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College junior Jaden Cloobeck and College senior Ana Lisa Lowenstein outside of ARCH directing students and staff into the polling site. Credit: Gary Lin

With the 2020 election over and a new presidential administration sworn in, it is understandable that many students feel politically fatigued. The events of 2020 and early 2021 have left many shaken, maybe making us want to tune out or disengage from politics. However, with another election coming in Pennsylvania on May 18, 2021, it remains more critical than ever that Penn students remain civically engaged.

This May, Penn students have an opportunity to continue the youth-voting momentum from the fall. Youth turnout in the 2020 presidential election was significantly higher than it was in 2016, according to the Center for Information & Research on Civic Learning and Engagement (CIRCLE) at Tufts University. Voter turnout among young people ages 18-29 was roughly 52-55% this past November, compared to a turnout of only 46.1% of those eligible voters in 2016.

While off-year primaries do not receive as much attention as presidential and midterm races, these elections are significant. In May, there will be primary elections in Philadelphia for offices including district attorney as well as numerous state and local judges. Local officials often have a bigger impact on individuals’ lives than the president and other prominent elected officeholders do; they have smaller, more local constituencies, and they deal with a wide range of issues from trash collection to criminal justice that directly impact our day-to-day lives. Consequently, it is important for students to take this opportunity to help shape their community. The race for district attorney is particularly important, as incumbent Larry Krasner will be running for reelection. Krasner made headlines with his improbable win in the 2017 race for district attorney, underscoring the importance of voting in these local elections.

Because many of these elections may not be covered as prominently in the media, students might need to do more research than they would for high-profile national elections. However, researching candidates and making informed decisions is an important civic responsibility, and it is one that Penn students should take seriously. Penn Leads the Vote’s website has resources for students to research and learn about elections in Philadelphia and across the country. Students can register to vote in Philadelphia if this is their first time living at Penn, check their voter registration status, or register in their home state.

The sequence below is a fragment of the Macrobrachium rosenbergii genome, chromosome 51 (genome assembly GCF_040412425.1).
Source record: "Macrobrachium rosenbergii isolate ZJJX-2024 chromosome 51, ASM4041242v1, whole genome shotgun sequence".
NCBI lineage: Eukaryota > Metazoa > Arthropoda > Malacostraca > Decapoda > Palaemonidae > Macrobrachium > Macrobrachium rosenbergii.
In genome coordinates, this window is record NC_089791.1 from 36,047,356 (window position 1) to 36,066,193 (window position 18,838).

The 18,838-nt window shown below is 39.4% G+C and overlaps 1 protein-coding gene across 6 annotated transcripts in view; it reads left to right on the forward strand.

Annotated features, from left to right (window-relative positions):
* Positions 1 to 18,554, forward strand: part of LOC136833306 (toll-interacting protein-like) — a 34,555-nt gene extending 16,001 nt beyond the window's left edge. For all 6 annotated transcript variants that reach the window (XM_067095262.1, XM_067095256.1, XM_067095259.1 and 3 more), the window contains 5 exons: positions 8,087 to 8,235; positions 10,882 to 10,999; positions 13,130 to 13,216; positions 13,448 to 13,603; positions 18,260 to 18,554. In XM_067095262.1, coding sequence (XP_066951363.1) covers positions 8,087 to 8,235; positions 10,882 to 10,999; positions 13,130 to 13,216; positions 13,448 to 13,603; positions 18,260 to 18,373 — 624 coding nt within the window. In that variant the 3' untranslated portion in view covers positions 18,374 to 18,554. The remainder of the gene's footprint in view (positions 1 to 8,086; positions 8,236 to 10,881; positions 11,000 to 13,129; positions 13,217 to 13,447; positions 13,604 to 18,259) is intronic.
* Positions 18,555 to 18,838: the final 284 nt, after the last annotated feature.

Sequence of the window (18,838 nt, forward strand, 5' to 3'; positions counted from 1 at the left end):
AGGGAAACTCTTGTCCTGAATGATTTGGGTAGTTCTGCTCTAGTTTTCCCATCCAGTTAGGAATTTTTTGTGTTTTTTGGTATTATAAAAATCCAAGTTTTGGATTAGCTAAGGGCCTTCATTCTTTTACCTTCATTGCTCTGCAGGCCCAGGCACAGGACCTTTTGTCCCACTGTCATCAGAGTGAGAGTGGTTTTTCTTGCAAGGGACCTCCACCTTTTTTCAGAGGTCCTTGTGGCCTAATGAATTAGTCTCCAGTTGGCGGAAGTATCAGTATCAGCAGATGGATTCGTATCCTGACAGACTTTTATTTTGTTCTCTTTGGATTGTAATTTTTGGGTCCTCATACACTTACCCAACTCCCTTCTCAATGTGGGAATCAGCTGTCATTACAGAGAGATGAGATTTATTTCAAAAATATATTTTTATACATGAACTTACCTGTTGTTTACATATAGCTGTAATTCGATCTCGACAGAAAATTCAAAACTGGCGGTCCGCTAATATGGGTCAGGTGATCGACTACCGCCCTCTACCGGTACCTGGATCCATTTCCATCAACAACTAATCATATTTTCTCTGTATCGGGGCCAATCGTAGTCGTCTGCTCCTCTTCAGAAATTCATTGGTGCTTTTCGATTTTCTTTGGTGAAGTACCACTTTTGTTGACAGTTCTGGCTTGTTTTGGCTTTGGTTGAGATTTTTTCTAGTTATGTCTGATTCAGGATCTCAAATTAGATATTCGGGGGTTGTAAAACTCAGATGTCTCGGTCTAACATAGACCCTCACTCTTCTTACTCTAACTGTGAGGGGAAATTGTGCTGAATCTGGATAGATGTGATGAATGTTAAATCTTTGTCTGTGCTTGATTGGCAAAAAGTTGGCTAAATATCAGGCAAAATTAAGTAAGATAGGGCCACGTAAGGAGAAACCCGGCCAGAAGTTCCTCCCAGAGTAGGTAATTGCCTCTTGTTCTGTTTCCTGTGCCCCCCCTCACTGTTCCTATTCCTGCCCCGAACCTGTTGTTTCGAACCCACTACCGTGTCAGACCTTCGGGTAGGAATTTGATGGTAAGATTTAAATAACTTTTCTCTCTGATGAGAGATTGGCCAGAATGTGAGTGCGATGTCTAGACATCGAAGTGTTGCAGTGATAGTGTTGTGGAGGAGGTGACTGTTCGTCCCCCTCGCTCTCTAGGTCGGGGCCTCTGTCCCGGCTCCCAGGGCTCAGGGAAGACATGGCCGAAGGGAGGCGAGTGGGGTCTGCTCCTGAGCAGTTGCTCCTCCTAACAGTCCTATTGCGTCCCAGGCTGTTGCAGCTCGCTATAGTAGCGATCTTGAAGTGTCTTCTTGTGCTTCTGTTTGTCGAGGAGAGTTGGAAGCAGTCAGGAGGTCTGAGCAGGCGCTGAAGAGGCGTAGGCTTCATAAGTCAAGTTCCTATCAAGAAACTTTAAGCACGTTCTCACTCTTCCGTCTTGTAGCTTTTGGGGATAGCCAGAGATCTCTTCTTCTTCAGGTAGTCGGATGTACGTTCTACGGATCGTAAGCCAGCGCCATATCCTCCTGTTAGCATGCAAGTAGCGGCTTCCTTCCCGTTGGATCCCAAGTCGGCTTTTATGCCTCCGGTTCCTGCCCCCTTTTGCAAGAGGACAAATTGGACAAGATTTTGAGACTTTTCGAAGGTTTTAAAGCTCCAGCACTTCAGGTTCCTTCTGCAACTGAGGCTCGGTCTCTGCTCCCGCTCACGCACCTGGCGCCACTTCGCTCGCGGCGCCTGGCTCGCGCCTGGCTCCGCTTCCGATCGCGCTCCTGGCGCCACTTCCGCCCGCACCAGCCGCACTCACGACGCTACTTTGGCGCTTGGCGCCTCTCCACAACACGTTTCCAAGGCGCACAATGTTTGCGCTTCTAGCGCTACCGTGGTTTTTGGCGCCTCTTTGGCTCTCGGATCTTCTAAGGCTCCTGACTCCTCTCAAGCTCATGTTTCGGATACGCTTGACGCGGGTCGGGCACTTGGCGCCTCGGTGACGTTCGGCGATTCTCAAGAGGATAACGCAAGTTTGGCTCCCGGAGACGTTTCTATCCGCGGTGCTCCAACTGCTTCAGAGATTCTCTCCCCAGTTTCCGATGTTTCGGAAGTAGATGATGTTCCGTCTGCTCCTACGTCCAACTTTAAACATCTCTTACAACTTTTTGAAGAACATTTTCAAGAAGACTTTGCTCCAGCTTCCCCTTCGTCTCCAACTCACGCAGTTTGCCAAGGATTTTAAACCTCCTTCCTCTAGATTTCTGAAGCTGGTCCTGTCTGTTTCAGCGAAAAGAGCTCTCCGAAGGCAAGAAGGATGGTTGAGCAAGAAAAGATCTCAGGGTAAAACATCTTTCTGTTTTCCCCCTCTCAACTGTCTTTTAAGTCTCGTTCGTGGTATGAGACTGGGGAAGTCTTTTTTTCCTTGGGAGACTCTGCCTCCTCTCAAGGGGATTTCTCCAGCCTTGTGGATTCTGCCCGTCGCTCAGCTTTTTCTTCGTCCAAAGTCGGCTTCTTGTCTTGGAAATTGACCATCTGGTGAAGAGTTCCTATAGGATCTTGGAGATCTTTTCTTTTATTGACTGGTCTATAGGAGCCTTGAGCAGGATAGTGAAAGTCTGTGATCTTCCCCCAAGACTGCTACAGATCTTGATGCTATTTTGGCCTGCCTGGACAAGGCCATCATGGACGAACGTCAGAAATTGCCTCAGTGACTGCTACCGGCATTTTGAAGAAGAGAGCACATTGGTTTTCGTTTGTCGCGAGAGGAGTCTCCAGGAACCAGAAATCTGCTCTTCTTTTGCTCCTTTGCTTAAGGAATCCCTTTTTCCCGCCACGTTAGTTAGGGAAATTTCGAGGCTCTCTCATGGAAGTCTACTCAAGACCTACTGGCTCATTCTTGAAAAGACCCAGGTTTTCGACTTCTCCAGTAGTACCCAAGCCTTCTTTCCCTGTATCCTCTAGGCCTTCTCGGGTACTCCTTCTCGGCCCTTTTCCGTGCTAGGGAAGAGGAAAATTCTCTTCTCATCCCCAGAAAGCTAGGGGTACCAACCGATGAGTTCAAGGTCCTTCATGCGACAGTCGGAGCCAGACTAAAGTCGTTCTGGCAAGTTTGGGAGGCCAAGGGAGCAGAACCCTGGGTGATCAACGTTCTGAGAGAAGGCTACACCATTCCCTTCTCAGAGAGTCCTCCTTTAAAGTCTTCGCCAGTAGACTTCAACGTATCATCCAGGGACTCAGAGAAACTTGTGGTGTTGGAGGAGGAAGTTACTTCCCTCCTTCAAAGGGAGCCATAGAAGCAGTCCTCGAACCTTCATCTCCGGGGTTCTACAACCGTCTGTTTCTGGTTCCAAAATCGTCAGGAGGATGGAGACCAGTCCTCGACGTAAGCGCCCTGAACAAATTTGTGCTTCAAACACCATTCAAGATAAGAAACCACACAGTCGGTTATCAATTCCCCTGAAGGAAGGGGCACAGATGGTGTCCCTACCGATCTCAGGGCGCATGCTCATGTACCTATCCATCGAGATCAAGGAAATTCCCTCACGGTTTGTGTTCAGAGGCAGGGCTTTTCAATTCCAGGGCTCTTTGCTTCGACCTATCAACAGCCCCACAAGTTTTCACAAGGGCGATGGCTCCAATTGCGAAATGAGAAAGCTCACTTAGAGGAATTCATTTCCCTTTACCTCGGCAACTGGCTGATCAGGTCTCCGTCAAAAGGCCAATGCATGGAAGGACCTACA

Furthermore, voter turnout tends to be significantly lower in primaries that have no federal elections. In the May 2019 primary elections, only 200 students voted on Penn’s campus. As a result, those who do turn out to vote in the May 2021 elections will have a larger say in deciding the results than voters had last November. This is because, in elections with fewer voters, each individual vote makes up a larger percentage of the overall vote share. Thus, Penn students can have an uncommonly large impact on the outcome of the coming May elections. There is also always a possibility that a race is decided by single-digit margins, as occurred last November when an election for a seat in the House of Representatives was decided by only 6 votes (out of almost 400,000 votes cast). Individual Penn students can be the difference in elections decided by razor-thin margins.

Of course, voting is only one part of being civically engaged, and students cannot only be civically active at the ballot box. Volunteering to help the community is critical, and volunteering with Penn Leads the Vote can help you have an even bigger impact on youth turnout. Encourage others you know to register to vote and stay informed. 

As always, PLTV is available to help with any and every voting-related question or concern. We can be reached at any time via email at Students are also encouraged to visit our website for customized voter information and resources. Penn students, we’ve faced a litany of challenges over the past year. But let’s keep our community in mind and stay civically engaged.

Penn Leads the Vote is the University’s non-partisan election hub. Visit for more information.